Nutritional Outlook

Nutritional Outlook, September 2013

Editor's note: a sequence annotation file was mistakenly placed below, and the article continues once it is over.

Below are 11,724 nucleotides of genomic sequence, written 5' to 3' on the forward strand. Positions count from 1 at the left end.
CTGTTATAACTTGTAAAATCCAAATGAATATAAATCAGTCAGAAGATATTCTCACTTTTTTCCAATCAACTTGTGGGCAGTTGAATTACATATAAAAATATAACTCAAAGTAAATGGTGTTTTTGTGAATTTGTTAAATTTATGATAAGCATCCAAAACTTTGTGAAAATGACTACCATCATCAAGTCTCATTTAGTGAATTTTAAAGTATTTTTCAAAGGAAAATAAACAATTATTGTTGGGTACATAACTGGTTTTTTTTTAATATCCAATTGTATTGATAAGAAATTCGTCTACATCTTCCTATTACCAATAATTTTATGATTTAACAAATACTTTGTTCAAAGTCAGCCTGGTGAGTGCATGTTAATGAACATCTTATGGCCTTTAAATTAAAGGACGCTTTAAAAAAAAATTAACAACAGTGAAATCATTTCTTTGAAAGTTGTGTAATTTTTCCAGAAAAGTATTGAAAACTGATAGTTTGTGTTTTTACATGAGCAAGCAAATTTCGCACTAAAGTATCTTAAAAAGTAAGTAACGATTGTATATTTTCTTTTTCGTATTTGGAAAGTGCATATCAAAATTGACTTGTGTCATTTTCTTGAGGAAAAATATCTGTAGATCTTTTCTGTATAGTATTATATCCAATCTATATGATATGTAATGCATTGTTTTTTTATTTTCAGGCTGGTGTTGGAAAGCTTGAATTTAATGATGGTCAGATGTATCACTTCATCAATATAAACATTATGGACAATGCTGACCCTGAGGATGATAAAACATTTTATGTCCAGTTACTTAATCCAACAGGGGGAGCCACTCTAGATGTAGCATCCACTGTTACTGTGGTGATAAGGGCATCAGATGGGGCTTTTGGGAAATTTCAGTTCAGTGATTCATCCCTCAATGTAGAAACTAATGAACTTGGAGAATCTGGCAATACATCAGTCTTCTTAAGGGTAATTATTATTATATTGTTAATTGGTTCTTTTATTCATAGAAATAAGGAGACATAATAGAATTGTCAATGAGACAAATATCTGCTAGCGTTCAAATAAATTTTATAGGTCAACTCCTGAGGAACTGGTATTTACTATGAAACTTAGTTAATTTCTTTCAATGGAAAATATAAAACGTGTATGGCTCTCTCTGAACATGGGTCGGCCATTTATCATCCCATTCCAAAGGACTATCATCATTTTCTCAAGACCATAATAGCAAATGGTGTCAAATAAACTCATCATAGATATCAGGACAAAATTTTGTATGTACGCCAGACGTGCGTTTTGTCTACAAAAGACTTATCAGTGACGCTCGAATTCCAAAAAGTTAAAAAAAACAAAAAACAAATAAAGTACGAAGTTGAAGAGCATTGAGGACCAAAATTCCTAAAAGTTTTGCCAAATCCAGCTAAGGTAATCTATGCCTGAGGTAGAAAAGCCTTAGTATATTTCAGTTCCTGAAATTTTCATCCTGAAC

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Beauty Pretty Picks Natural product companies talk ingredient choices. Sea buckthorn T he natural beauty product business shows no signs of slowing. According to market researcher SPINS, the natural and specialty body care market saw more than $1.9 billion in sales in 2012—a 17% growth over the previous year. To satisfy consumers' clamoring, natural beauty brands continue to focus on launching alluring new product lines. When picking ingredients, some beauty marketers are looking for the next "trendy" addition; still, others stick with longstanding ingredients backed by years of research. "We never choose ingredients based on a trend; we always look to published research," says Bryan Barron, who leads the research team at Paula's Choice, a company founded by beauty expert and so-called "Cosmetics Cop" Paula Begoun. Begoun is author of Don't Go to the Beauty Counter Without Me, and she helps consumers decipher ingredient labels, providing advice about which beauty products will work and which are "formulated to fail." Candace Chen, founder of FaceLube, a men's antiaging skincare brand, says she doesn't pay attention to trends either when choosing ingredients for her products. "We don't try to catch our customers' attention by just calling out an ingredient that sounds cool, because we have to be able to explain what the ingredient does and why it's there [in the product]." Men, she says, care just as much as women do about the ingredients they put on their face. FaceLube's ingredient suppliers keep the company abreast of new science. "Our sup- Sourcing MAtterS The Earth Sourced collection by Paula's Choice is formulated to contain 90% natural ingredients. 52 magenta cyan yellow black No matter how many benefcial natural ingredients you add to a formulation, if the ingredients weren't properly processed, they can signifcantly lower a natural beauty product's effectiveness. "There is always a concern, when extracting a vitamin or other substance from a plant, that stability will be diminished during processing," says Barron of Paula's Choice. "For example, an ingredient such as vitamin C from a sea buckthorn berry could end up being just a fraction of what it was before processing. So there is a lot to be said about stability and using the right processing methods." continued on page 54. pliers know that we like new and cuttingedge ingredients that are backed by clinical studies, so when they have something new, they will send us information and samples," says Chen. "We then take this information and do our own research in-house to decide which ingredients to incorporate in our nextgeneration lineup." David Parker, cofounder of Te Body Deli, which uses raw, natural, and organic ingredients, says that a trendy ingredient can be a valuable asset when it comes to marketing, but consumers often relate to an ingredient that has a certain level of familiarity. "It's all about keywords today, as in a Google search," says Parker. "Tat's how consumers shop and fnd information. If we use an ingredient no one has ever heard of, the consumer really won't go for it." Te Body Deli is a great example of a brand turning to an ingredient that has existed for a long time. Te company uses one of the oldest cultivated fruits on earth, the Medjool date. "Dates are nourishing to the skin, and they help to bind moisture," says Parker. "Tere has been a lot of research done on them as a new superfruit that contains higher levels of antioxidants than some more well-known fruits. Plus, I was looking for ingredients that would refect the environment of [the company's hometown] Palm Springs, California, and dates are so prevalent here that it made sense to use them in formulations." Nearly a world away from Palm Springs, Indigena is another beauty brand that uses ingredients inspired by its hometown, Newfoundland. Indigena recently launched its SEPTEMBER 2013 ■ VAlENTYNVolkoV/iSTockPhoTo.coM BY MARIE REDDING NUTRITIONAL OUTLOOK ES315750_NO1309_052.pgs 09.04.2013 04:17 UBM

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